American efforts to get the International Monetary Fund to refrain from issuing any more paper credit gained partial but important backing yesterday from other leading world powers, caucusing here just before the annual meeting of the IMF and World Bank, which starts Tuesday.
The U.S. stance, announced last week by Treasury Secretary Donald T. Regan, calls for the IMF to toughen its lending conditions, to give up plans to borrow money in the private markets and to refrain from any new issue of a paper credit, known as special drawing rights, or SDRs.
Regan also said the United States wants the World Bank to tighten up, and to rely where possible more on the private sector than government-to-government loans.
The poor nations, speaking through a committee known as the Group of Twenty-Four, said the international monetary system penalizes the less fortunate nations. In the face of clear American opposition, they called for even greater concessional aid from the World Bank.
This has set the stage for a bitter confrontation with the poorer nations, one of whose leading spokesmen said here over the weekend that if the IMF knuckles under to U.S. pressures the less developed countries might pull out of the IMF.
Support for the U.S. position came on the question of SDRs, which are issued from time to time by the IMF to its 141 member countries. The United States contends that such an expansion of credit is not needed and would be inflationary.
This conclusion was endorsed by a cluster of rich nations known as the Group of Ten, which met yesterday to seek common positions before the Bank-IMF conference.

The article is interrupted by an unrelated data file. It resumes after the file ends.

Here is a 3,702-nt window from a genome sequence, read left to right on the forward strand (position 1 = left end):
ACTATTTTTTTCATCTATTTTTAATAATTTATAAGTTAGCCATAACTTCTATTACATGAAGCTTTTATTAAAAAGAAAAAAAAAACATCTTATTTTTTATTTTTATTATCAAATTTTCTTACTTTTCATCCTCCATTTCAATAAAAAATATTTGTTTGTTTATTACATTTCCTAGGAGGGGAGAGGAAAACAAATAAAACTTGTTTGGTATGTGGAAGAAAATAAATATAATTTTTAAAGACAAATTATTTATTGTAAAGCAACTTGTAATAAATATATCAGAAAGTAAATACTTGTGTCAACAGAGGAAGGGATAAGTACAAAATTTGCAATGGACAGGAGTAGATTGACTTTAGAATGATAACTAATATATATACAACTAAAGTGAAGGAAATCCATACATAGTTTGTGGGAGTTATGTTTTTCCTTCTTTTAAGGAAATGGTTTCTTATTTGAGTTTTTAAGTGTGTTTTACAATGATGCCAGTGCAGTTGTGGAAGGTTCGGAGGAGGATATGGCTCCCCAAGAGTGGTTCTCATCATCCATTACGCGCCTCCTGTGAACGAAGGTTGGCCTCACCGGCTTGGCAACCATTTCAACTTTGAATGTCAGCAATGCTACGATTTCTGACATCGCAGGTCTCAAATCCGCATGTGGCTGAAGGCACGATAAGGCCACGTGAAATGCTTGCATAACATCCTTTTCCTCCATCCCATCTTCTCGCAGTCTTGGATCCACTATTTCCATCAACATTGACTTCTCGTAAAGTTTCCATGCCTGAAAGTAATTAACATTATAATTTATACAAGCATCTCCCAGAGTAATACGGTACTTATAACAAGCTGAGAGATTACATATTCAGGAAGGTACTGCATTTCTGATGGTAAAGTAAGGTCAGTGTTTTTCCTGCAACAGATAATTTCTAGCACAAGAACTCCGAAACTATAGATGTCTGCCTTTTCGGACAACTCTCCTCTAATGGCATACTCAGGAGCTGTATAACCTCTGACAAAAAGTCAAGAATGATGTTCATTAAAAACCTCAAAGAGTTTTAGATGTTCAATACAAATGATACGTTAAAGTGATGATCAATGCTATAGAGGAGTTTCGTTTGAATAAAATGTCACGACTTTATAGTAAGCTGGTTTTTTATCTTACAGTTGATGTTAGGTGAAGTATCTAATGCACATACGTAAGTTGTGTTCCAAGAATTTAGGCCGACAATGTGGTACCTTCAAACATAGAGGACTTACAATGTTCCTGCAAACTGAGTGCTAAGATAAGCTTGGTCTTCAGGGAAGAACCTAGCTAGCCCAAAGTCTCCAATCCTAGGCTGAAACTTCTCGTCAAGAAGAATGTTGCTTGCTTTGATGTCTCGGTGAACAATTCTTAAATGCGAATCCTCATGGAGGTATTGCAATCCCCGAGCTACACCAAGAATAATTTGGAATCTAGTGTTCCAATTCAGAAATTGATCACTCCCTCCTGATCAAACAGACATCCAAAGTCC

The Group of Ten also backed, inferentially, the U.S. view that the IMF should not borrow in private markets. The IMF might need to borrow more money in the next few years, the rich nations said, but "in this connection, the ministers and governors reaffirmed their view that the cooperative nature and monetary character of the fund should be preserved."
On the question of the looseness or strictness of the IMF loan conditions, the Group of Ten used inconclusive language. But in view of the intense interest generated in the subject by Regan's statement's last week, today's communique of the policymaking Interim Committee, which represents the IMF, is awaited with great interest.
The Interim Committee, chaired by Canadian Finance Minister Allan MacEachan, yesterday began a two-day session, a regular prelude to the annual meetings.
On the world economic outlook, the Group of Ten nations said that, despite concerns over rising unemployment in the industrial nations, it would not be wise to move to expansionary policies until inflation is under better control. This, too, is diametrically opposed to the poor nations' views.
The Group of Ten conclusion on SDRs was a bitter blow to the poor nations. The communique of the Group of Twenty-Four, issued late Friday night, had assailed the policies of the United States and other industrial nations, and had demanded an annual issue of nearly $15 billion worth of SDRs. The communique said the rich nations' attitude symbolized their "insensitivity" to the plight of the poor.
The suggestion that the less fortunate nations might have to consider withdrawing from the IMF came from the chairman of the Group of Twenty-Four, Cesar Virarta, prime minister and finance minister of the Philippines.
The American position on SDRs, and against the IMF's borrowing from private markets, also was endorsed by Japan, Britain, Germany and France, who meet secretly from time to time as the Group of Five.
At such a meeting Friday, a dinner hosted by Regan, the Europeans also took occasion to reiterate their opposition to high American interest rates.